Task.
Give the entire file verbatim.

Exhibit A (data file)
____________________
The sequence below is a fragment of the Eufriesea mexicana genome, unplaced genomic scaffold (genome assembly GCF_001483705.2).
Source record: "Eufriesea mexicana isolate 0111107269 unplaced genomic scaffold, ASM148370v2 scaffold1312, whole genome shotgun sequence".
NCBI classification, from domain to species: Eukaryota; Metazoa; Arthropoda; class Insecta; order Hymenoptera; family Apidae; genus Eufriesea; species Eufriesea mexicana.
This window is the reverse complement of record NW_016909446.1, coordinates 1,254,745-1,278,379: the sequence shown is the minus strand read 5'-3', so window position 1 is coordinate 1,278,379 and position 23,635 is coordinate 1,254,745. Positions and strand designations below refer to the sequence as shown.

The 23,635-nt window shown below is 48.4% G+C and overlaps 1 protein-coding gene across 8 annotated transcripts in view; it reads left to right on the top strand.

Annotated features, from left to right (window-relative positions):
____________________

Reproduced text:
The sequence below is a fragment of the Eufriesea mexicana genome, unplaced genomic scaffold (genome assembly GCF_001483705.2).
Source record: "Eufriesea mexicana isolate 0111107269 unplaced genomic scaffold, ASM148370v2 scaffold1312, whole genome shotgun sequence".
NCBI classification, from domain to species: Eukaryota; Metazoa; Arthropoda; class Insecta; order Hymenoptera; family Apidae; genus Eufriesea; species Eufriesea mexicana.
This window is the reverse complement of record NW_016909446.1, coordinates 1,254,745-1,278,379: the sequence shown is the minus strand read 5'-3', so window position 1 is coordinate 1,278,379 and position 23,635 is coordinate 1,254,745. Positions and strand designations below refer to the sequence as shown.

The 23,635-nt window shown below is 48.4% G+C and overlaps 1 protein-coding gene across 8 annotated transcripts in view; it reads left to right on the top strand.

Annotated features, from left to right (window-relative positions):